Sayonara Amerika, Sayonara Nippon


Things You Find in a Japanese Used Bookstore

Posted in Books,Japanese literature,Putting One Foot in Front of the Other by bourdaghs on the January 28th, 2019

In his 1931 essay, “Unpacking My Library: A Talk About Book Collecting,” Walter Benjamin writes that to a book collector, the attraction lies not so much in the fate of a book as a work, but rather in the fate of one specific copy of that book. For a collector, “the most important fate of a copy is its encounter with him” (Harry Zohn trans.). In other words, a collector gathers up stories of encounters with books as much as she does books themselves. So here’s a story.

Last December we visited Tokyo. Our last afternoon in the city, I was killing time in Kichijoji and wandered into Yomitaya, a used bookstore not too far from the train station. After browsing the stacks, I had to check out the locked glass cases up front, where they keep the good stuff. Immediately catching my eye was an elegant letter, several pages thick and composed in classical style with a writing brush, sent by the novelist Nogami Yaeko (野上弥生子,1885-1985) to yet another novelist, Oba Minako (大庭みな子, 1930-2007). A remarkable find: modern Japanese literary history, connecting Natsume Soseki’s Thursday afternoon salon from the 1910s (where Nogami occasionally visited) to the revival of feminist writing in the 1970s and 80s, was sitting there right in front of me. The price tag said 150,000 yen, roughly $1400–well out of the price range of this collector.

But then I noticed a postcard sitting next to it, wrapped in clear vinyl: a New Year’s card, sent from Oba to Nogami. There was no price tag on it. It was almost time for me to leave and meet up with the rest of my family, but idle curiosity wouldn’t let me go. I approached the clerk at the cash register.

“I’m sure I can’t afford it, but how much is that Oba Minako postcard?”

The clerk at first didn’t know what I was speaking about. We walked over to the glass case and I pointed it out. She unlocked the case and pulled the vinyl wrapper out, looking for a price tag. Finding nothing, she slid the card out–and it turned out that there were actually two different New Years greeting cards in it, both from Oba to Nogami. But still no price tag.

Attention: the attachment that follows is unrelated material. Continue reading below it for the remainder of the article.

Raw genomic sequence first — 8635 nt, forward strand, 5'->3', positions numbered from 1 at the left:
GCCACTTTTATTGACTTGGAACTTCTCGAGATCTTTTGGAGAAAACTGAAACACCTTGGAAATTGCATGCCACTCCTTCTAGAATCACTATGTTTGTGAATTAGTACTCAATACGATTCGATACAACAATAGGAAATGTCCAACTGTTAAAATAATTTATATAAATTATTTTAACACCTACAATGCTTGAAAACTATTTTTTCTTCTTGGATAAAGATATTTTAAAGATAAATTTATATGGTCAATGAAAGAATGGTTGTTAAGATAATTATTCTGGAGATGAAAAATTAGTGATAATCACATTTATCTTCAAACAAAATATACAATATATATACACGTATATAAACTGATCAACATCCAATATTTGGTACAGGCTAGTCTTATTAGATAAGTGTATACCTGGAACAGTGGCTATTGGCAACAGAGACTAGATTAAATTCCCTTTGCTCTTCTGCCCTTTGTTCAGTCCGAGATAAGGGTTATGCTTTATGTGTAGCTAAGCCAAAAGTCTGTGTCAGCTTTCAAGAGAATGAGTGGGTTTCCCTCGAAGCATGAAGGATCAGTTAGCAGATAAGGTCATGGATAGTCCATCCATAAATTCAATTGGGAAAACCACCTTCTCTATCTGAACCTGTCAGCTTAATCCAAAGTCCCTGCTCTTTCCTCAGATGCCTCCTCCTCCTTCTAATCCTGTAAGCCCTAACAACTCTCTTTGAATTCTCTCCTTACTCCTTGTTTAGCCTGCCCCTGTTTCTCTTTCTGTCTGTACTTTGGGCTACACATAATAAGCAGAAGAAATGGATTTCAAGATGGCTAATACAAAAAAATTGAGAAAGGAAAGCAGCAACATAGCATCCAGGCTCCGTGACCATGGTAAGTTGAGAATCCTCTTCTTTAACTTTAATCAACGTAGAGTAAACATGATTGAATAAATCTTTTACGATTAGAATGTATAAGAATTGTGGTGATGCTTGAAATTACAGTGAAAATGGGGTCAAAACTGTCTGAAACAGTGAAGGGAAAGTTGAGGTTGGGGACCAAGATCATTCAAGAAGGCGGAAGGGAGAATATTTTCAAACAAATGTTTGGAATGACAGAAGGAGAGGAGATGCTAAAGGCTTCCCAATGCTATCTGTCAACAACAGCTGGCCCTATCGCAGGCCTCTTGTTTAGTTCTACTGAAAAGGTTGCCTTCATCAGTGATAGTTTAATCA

The clerk explained that the owner of the shop was away just then, and he was the one who would know the price. She turned to another clerk and explained the situation. He picked up the phone and tried calling the owner to ask the price. I felt bad, because I almost certainly wasn’t going to be able to afford the thing. I did, however, start asking myself about how high I was willing to go. I had no idea what the price would turn out to be, but decided that I could spend up to 5,000 yen (roughly $45).

They couldn’t reach the owner on the phone, alack. I thanked the two clerks and made to leave the shop when their telephone rang, and of course it was the owner. The male clerk spoke for a minute or two with the owner, then opened up a file on his computer to confirm the details of the item.

He looked up at me and said, “3,000 yen.”

I had my wallet out in an instant, wanting to make the purchase and get out of there before they decided that the price was a mistake. How could I not buy them after all of that?

Below you can see images of the little scrap of Japanese literary history that I picked up in that used bookstore. I have no idea what I’ll do with them, but I knew in the moment there was no way I could leave that shop without them.


1984 postmark

(「新年おめでとうございます。一九八四年元旦。いつも伺ったときのことを思い出しております。大庭みな子」)
“Happy New Year. New Year’s Day, 1984. I always think about the time I visited you. Oba Minako”


December 1982 postmark

(「新年のよろこびをもうしあげます。元旦」)
“Felicitations on the New Year. New Year’s Day”

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